Let’s explore why you should start a gratitude practice.
We’ve all heard the word before, but what does it mean to be grateful?
Webster defines gratitude as “an emotion of the heart, excited by a favor or benefit received; a sentiment of kindness; thankfulness.”
Essentially, gratitude is recognizing and being thankful for all of the things you have in your life.
The more we learn about the human brain, the more it becomes clear: the simple act of being grateful has profound effects on our minds.
According to the UCLA Research Center, “regularly expressing gratitude literally changes the molecular structure of the brain, keeps the gray matter functioning, and makes us healthier and happier.”
Also, studies have shown that gratitude exercises are a powerful antidepressant. This same study shows practicing gratitude actually activates new neural pathways linked to dopamine and serotonin production.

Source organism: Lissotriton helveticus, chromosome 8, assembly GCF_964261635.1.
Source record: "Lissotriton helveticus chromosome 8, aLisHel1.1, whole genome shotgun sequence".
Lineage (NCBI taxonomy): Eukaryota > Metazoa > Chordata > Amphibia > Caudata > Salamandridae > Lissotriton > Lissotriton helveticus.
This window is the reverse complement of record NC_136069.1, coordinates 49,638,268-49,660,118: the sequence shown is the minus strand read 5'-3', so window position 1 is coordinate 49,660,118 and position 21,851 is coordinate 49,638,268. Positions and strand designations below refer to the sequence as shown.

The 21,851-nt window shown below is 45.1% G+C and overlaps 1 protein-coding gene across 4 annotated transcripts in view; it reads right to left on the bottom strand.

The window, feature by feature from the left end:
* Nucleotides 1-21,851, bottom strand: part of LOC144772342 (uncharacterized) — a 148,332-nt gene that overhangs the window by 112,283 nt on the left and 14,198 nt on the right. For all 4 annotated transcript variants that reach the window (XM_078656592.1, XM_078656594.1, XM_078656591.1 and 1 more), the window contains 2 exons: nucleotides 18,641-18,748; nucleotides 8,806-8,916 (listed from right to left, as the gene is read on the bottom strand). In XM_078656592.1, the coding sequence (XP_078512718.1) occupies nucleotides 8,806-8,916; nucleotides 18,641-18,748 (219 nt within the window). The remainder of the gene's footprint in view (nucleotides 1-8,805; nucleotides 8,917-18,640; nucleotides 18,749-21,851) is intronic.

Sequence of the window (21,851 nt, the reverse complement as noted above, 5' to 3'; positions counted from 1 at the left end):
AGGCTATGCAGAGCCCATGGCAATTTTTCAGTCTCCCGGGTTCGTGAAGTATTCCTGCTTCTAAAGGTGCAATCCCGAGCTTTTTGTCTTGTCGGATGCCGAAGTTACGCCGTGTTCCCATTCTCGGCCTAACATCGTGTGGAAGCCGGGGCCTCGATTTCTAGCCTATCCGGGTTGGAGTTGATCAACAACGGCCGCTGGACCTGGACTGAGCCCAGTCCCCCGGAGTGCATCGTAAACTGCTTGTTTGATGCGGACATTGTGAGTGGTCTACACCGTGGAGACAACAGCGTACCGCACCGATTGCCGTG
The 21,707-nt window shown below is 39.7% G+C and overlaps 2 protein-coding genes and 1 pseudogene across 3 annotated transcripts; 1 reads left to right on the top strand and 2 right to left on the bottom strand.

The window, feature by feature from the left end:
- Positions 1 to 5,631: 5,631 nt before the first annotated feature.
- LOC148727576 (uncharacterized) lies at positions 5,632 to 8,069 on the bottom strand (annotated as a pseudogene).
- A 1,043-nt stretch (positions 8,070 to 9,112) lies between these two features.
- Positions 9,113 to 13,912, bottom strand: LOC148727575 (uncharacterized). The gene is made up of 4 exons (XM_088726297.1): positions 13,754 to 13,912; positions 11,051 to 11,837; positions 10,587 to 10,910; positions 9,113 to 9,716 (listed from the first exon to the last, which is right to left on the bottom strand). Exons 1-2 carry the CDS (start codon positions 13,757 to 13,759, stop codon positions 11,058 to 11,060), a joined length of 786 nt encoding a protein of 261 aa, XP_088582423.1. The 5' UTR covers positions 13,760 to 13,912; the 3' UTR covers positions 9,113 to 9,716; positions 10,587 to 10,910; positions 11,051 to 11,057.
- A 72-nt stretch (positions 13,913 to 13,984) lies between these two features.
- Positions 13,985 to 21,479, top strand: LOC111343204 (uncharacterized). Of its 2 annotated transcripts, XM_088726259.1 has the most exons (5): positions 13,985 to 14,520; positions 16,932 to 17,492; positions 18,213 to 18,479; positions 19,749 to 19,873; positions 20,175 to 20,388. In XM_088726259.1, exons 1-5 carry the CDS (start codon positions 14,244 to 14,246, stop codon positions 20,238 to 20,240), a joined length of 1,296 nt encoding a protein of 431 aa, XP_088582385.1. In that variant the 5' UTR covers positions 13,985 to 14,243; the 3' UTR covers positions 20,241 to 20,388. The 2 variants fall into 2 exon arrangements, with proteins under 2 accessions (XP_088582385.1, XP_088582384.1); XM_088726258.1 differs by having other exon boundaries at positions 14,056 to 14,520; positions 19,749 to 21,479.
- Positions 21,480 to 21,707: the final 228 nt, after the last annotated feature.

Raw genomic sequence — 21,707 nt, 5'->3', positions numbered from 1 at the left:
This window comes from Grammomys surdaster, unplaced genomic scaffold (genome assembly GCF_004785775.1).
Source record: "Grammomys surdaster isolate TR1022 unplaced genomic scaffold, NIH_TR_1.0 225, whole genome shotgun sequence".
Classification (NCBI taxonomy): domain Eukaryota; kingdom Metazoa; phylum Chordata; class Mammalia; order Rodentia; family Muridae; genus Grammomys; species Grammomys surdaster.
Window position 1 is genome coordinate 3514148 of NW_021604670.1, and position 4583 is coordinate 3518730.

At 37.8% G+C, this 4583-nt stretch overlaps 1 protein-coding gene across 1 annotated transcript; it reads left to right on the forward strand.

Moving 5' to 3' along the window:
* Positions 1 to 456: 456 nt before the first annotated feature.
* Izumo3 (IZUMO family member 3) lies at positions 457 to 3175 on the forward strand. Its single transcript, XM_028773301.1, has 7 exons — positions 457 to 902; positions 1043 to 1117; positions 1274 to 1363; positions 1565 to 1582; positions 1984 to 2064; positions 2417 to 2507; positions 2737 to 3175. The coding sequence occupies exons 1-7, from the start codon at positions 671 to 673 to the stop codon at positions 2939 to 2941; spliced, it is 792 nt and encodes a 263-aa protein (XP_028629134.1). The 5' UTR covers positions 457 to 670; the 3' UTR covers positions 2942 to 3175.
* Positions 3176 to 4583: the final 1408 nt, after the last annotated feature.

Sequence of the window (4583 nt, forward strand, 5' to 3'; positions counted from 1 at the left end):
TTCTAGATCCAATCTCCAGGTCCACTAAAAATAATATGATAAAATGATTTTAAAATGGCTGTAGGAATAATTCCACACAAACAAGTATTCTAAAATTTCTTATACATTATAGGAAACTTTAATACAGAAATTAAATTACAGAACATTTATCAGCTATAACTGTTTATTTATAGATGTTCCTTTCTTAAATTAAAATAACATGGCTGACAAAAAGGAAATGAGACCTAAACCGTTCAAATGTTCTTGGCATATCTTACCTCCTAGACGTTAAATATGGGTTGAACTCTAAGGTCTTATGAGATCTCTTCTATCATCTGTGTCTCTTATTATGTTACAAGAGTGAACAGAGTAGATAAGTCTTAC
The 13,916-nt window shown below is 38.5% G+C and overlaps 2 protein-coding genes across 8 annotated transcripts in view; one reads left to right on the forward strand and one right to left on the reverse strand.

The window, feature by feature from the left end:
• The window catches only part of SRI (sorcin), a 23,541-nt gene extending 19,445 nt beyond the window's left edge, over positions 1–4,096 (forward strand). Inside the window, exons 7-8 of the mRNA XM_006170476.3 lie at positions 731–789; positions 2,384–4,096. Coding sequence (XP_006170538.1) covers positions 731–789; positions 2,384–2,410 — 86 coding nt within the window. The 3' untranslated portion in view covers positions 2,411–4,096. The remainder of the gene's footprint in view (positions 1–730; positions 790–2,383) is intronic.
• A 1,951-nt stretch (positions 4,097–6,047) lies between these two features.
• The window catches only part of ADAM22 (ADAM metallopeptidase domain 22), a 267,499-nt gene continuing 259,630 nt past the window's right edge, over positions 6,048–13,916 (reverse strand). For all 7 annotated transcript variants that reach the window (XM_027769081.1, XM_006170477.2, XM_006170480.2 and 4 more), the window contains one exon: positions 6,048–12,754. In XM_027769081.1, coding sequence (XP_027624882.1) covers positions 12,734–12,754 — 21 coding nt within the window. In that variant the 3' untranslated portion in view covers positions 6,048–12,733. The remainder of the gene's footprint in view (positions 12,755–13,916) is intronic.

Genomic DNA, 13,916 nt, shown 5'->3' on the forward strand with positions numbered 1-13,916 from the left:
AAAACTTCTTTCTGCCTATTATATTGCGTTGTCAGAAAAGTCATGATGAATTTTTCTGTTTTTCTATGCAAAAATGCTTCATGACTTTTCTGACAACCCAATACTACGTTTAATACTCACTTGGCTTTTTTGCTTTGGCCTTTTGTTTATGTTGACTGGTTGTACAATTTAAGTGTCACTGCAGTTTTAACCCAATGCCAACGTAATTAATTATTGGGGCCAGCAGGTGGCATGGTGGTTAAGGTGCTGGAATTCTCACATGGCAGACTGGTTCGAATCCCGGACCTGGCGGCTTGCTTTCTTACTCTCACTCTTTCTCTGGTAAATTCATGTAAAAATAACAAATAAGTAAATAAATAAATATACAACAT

Additional research suggests that gratitude can improve sleep, romantic relationships, and immune function.
“Something as simple as writing down three things you’re grateful for every day for 21 days in a row significantly increases your level of optimism. It holds for the next six months. The research is amazing,” says Harvard researcher and author of Before Happiness, Shawn Acor.
Many of us recognize that we have much to be thankful for, but we still get bogged down with negativity.
That’s because our brains are hardwired to recognize and dwell on negative experiences. But we can change that!
Training our minds to view things in a positive way begins with a gratitude practice.
Start your gratitude journey with the exercise below!
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